During Amazon’s Alexa Live event on Wednesday, Verizon announced a new smart display, intelligently called the, with “Hey, Verizon” capability. This capability is powered by Amazon Custom Assistant, a “massive new solution that lets device manufacturers and service providers create intelligent assistants tailored to their brand personality and customer needs.”
The event was announced in January, and a number of brands went onboard, including global automakers Stellantis, Qualcomm, Garmin, as well as Electrobit and Continental. We saw Verizon’s smart display coming a few weeks agoAnd while today’s announcement isn’t unprecedented, it does mark the continued success of Amazon’s new business strategy of selling Alexa to other companies for customization.
Of course, it’s much easier than creating your own subsidiary for companies. Amazon provides the bones, and companies fill the accessory with their own unique traits and personalities. But where does it end?
When Subsidiaries Multiply
With Amazon’s new build-your-own voice assistant, our smart displays and speakers can start to sound spammy. Amazon is basically selling Alexa to companies, allowing them to put their own brand and select different levels of brand-specific functions. They then take that voice assistant and insert it into their device or integrate it into existing Alexa-enabled products.
On the consumer side, the question becomes: Are you ready to talk to all the brands in your house?
Sure, there are many ways this can be cute and fun. I’m not opposed to a conversation with Charmin the Bear or Tony the Tiger. In fact, I have some genuine questions I could have asked those crazy brand ambassadors. Managing multiple voice assistants for specific tasks? Remarkably less fun.
Like many people, I have more than one voice assistant in my house. I chose that lifestyle based on the products I want to use and how much information I want to give to certain companies. But asking Alexa to do one thing and Google to do another is a pain. I can’t see how adding more cooks to the kitchen makes anything easier.
At the very least, these new assistants should also be an option. Typical brand interaction should be far from a skill I choose to enable on my display or speaker, and purely for fun. If I want to order something, Alexa needs to be able to do it without giving me a brand voice.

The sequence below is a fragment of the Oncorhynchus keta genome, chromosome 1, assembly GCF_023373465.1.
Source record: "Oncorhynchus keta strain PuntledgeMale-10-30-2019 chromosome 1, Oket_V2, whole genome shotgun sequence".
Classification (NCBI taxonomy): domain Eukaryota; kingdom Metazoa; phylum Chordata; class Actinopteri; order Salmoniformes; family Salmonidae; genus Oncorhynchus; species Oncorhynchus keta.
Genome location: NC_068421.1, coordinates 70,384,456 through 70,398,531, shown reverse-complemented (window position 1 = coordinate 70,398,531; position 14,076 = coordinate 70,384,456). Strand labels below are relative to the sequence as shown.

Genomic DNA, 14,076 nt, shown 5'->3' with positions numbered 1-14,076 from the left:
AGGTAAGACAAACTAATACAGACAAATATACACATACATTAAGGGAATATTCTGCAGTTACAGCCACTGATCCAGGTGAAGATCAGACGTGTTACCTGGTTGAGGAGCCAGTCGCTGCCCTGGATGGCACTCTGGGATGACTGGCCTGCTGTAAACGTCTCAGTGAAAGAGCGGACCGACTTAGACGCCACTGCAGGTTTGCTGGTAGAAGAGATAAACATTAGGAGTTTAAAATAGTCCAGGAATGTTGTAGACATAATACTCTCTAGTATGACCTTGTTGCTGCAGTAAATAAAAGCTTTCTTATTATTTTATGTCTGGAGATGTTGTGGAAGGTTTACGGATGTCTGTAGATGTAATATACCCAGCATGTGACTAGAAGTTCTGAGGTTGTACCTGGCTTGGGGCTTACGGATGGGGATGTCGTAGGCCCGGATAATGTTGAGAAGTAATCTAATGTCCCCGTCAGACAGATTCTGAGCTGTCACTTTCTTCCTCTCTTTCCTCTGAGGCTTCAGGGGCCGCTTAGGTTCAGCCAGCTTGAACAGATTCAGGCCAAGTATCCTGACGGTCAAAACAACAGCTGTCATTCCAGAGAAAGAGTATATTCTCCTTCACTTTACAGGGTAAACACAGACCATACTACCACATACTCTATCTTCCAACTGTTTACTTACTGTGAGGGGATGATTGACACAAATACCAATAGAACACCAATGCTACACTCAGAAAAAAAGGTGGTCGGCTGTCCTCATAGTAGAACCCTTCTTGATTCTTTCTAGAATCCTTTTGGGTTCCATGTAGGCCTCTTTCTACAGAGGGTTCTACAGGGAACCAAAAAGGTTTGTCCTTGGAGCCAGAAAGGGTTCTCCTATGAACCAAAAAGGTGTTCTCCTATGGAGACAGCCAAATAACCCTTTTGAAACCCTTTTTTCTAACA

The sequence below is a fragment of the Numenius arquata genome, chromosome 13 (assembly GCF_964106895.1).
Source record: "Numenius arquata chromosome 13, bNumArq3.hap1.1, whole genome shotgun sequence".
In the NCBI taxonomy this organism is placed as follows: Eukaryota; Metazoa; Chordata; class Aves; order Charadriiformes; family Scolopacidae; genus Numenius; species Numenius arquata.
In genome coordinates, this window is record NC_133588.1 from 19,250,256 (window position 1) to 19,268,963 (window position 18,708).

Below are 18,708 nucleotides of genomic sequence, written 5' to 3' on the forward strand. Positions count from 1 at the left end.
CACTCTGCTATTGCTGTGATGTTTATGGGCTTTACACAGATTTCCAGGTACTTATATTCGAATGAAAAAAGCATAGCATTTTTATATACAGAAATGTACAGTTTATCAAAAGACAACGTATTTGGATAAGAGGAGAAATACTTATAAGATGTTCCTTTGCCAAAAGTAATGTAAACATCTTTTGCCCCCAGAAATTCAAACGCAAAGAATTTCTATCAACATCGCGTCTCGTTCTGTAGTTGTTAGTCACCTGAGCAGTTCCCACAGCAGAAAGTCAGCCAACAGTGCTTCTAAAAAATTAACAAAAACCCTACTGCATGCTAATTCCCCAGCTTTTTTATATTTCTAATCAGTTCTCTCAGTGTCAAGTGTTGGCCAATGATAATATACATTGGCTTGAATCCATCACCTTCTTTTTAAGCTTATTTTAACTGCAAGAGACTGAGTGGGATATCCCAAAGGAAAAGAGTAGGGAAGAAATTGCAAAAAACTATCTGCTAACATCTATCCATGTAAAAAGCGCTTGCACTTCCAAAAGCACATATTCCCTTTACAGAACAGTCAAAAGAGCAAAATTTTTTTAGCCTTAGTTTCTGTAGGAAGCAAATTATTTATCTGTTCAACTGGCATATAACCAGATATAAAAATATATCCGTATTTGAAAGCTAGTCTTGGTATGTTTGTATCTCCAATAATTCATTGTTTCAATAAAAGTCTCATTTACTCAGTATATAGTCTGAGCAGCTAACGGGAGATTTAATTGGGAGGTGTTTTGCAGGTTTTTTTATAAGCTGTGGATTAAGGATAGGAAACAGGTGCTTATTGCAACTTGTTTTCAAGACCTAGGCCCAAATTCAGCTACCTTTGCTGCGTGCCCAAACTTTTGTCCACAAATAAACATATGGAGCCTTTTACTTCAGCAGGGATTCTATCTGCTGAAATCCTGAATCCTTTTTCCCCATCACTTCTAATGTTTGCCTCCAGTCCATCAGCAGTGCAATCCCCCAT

The added complication of needing to speak to a specific assistant inside my assistant feels heavy. Is there a future where I need to address each brand by name to complete a task? If “Hey, Spotify” is just to start a playlist in my future, it changes the way I interact with my smart device. This is extra brainpower that I need to expend. Every time I want to do something, I have to remember who to ask. It reminds me of the annoying middlemen of some smart home skills that force me to remember to ask Alexa to do something to someone else (including Spotify, if you don’t set it as your default music player). We do).
different is not always better
Even if we can manage our new characters, who’s to say that the experience actually improves? Is there anything these assistants can give me that Alexa can’t? It’s hard to imagine any real reason to talk to a brand instead of Alexa, because any brand voice is built on the Alexa platform and Alexa can certainly do the task itself.
If, however, brands pay Amazon for exclusive capabilities, effectively removing Alexa from brand-specific tasks such as renewing memberships or ordering products, then we may soon find ourselves with a speaker. You will get to work with many personalities.
This is a marketing department’s dream. The ads will be filled with clever, funny clips that aim to increase the appeal of talking to your favorite cereal mascot or dog food brand. While chatting with Ronald McDonald sounds like a nice way to spend the afternoon, it could push us to an idiosyncratic level of brand worship and integration at home.
As for Verizon Smart Display, the device is scheduled to launch in beta this fall, with widespread distribution in 2022. It’s hard to get a real sense of what a smart display will do. we have, but no more at the time of this post.
Long article short, I doubt it. Look, I could be wrong about all of this. Simple skills can be helpful with brand voices providing specific information. We don’t know much about how these brand new voices will work in a real home. For now, I’m not ready to start a conversation.